If you've got kids trick or treating from door to door, we're sure you're taking all the proper precautions -- warm clothing, flashlights, adult supervision when necessary or appropriate.

At least two Halloween-related events will precede Wednesday. Today from 3 p.m. to 6 p.m., Snake River Landing and Riverbend Communications will be hosting the sixth annual Trick-or-Treat Street, offering a fun and safe environment where kids can snag treats and play games. More info:

Tuesday night from 6 to 9, Eastern Idaho Technical College and Community Care will host Trunk or Treat, a community-wide event where families, businesses and organizations decorate trunks and hand out candy. Families are invited to dress up and participate. To find out more, here's a link to the Facebook page:

Idahoan due to receive state funds for training workers

Idahoan Foods, which in the past year opened new headquarters in downtown Idaho Falls, is due to receive up to $240,000 from the state's Workforce Development Training Fund to train 60 new workers.
The Idaho Department of Labor said its commitment, averaging $4,000 per new employee, will enable the maker of dehydrated mashed, au gratin, scalloped and hash-brown potatoes to expand its payroll to 109. The new jobs pay an average of $14.84 an hour.
Financed by employers through a 3 percent set-aside on unemployment insurance taxes, the fund reimburses companies for the costs of training employees for new jobs if the jobs pay at least $12 an hour and include employer-provided health care. Reimbursements can also be made for training workers who face being laid off from their current jobs if their skills are not upgraded.
Companies must produce a product or service that is marketed outside their region or be in the health care sector.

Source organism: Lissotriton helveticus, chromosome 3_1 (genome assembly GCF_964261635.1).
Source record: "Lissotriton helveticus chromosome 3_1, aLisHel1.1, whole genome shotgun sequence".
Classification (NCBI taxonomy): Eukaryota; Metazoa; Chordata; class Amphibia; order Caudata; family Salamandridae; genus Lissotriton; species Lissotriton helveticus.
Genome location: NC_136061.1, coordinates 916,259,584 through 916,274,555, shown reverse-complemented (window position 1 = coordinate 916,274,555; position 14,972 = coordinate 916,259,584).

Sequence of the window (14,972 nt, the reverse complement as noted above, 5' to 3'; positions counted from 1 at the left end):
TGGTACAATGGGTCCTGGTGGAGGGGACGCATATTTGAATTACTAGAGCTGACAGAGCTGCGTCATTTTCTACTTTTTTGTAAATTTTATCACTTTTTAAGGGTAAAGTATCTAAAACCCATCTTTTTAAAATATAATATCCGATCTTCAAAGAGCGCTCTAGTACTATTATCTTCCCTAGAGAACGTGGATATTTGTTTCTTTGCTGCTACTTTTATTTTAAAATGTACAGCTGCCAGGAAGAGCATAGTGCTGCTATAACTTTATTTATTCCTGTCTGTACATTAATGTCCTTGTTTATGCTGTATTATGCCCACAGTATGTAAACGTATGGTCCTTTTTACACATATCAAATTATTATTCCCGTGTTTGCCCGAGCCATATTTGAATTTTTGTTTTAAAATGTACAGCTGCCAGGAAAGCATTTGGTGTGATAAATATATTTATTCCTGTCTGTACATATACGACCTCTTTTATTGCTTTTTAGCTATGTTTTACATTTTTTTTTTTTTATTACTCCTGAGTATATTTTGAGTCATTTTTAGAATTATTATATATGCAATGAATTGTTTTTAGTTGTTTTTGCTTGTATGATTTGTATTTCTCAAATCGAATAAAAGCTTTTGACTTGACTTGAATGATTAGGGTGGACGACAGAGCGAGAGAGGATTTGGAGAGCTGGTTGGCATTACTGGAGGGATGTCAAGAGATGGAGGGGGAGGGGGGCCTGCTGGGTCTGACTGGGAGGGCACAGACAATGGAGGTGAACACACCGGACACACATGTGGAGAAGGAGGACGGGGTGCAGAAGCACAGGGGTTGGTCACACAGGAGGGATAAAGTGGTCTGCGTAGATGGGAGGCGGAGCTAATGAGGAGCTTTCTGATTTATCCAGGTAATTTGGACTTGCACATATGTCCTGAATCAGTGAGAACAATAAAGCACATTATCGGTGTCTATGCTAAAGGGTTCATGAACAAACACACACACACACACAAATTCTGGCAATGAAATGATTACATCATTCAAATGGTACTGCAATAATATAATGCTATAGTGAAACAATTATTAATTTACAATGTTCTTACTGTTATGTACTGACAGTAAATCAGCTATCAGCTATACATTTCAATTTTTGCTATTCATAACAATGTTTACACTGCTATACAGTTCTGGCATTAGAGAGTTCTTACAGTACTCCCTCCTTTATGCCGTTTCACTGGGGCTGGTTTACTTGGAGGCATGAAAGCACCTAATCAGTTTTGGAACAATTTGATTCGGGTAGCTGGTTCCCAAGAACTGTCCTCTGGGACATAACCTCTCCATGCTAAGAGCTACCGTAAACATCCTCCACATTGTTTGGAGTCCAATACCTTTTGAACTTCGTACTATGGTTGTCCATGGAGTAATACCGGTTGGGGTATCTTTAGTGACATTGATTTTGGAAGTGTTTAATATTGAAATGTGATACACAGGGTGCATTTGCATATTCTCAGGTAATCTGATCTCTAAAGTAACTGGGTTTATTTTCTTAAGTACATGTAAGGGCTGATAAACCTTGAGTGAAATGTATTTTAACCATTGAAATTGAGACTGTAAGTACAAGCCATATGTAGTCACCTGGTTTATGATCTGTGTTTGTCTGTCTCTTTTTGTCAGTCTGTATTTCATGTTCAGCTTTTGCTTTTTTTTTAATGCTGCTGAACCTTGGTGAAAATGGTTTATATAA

Since its inception in 1996, the fund has reimbursed 200 companies more than $38 million for training almost 20,000 workers. 

Read more here:

Thursday, October 25, 2012

Snow, smartphones and social media add up to a new autumn ritual

What was my first instinct this morning when I looked out my window and saw snow on the ground? I grabbed my iPhone, snapped a picture and tweeted it. The tweet showed up on Facebook, where I noticed a number of friends were doing the exact same thing.

If anyone needs an example of how social media are changing the way we relate news to each other, I think this is about as basic as they come.

Here's an aggregation of photos from this morning, starting with my own. I'll bet at least six more have gone up in the time I've taken to post this.

Paul Menser

Kathy Balling Lisle

Kathy Duplessis

Stacey Francis

Tyler Ballou

INL researcher takes part in cybersecurity task force

Rita Wells of the Idaho National Laboratory
Rita Wells, a cyber and control systems security researcher at the Idaho National Laboratory, has been appointed to a 15-member cyberskills task force.

The group was formed to help the Department of Homeland Security and the federal government recruit and retain talented cybersecurity professionals. Among the recommendations in a report it presented this month to Homeland Security Secretary Janet Napolitano, the group called for a two-year, community college-based program to identify and train people for critical cybersecurity jobs. It also recommended establishing a cyber-reserve program that would allow cybersecurity professionals from outside government to assist DHS in times of need, and a sustained effort to train and hire veterans for critical cybersecurity positions.